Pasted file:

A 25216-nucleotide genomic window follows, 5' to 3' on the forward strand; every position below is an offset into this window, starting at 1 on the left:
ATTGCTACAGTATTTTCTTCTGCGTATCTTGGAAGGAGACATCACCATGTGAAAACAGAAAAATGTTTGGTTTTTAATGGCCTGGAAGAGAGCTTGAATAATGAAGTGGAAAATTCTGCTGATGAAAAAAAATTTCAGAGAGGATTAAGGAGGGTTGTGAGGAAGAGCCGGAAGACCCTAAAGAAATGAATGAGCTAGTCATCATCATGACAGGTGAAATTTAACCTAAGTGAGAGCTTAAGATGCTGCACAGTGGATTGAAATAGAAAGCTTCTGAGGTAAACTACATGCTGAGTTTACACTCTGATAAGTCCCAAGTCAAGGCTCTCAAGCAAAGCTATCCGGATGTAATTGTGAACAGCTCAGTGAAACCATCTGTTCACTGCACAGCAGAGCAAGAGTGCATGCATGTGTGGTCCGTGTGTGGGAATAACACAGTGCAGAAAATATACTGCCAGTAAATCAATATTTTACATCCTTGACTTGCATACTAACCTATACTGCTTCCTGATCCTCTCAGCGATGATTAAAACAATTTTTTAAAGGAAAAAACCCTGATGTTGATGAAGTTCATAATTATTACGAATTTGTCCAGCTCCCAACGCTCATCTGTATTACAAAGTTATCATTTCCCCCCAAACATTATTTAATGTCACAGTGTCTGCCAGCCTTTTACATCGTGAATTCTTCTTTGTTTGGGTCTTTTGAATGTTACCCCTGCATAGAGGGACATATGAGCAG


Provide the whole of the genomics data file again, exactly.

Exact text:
A 25216-nucleotide genomic window follows, 5' to 3' on the forward strand; every position below is an offset into this window, starting at 1 on the left:
ATTGCTACAGTATTTTCTTCTGCGTATCTTGGAAGGAGACATCACCATGTGAAAACAGAAAAATGTTTGGTTTTTAATGGCCTGGAAGAGAGCTTGAATAATGAAGTGGAAAATTCTGCTGATGAAAAAAAATTTCAGAGAGGATTAAGGAGGGTTGTGAGGAAGAGCCGGAAGACCCTAAAGAAATGAATGAGCTAGTCATCATCATGACAGGTGAAATTTAACCTAAGTGAGAGCTTAAGATGCTGCACAGTGGATTGAAATAGAAAGCTTCTGAGGTAAACTACATGCTGAGTTTACACTCTGATAAGTCCCAAGTCAAGGCTCTCAAGCAAAGCTATCCGGATGTAATTGTGAACAGCTCAGTGAAACCATCTGTTCACTGCACAGCAGAGCAAGAGTGCATGCATGTGTGGTCCGTGTGTGGGAATAACACAGTGCAGAAAATATACTGCCAGTAAATCAATATTTTACATCCTTGACTTGCATACTAACCTATACTGCTTCCTGATCCTCTCAGCGATGATTAAAACAATTTTTTAAAGGAAAAAACCCTGATGTTGATGAAGTTCATAATTATTACGAATTTGTCCAGCTCCCAACGCTCATCTGTATTACAAAGTTATCATTTCCCCCCAAACATTATTTAATGTCACAGTGTCTGCCAGCCTTTTACATCGTGAATTCTTCTTTGTTTGGGTCTTTTGAATGTTACCCCTGCATAGAGGGACATATGAGCAG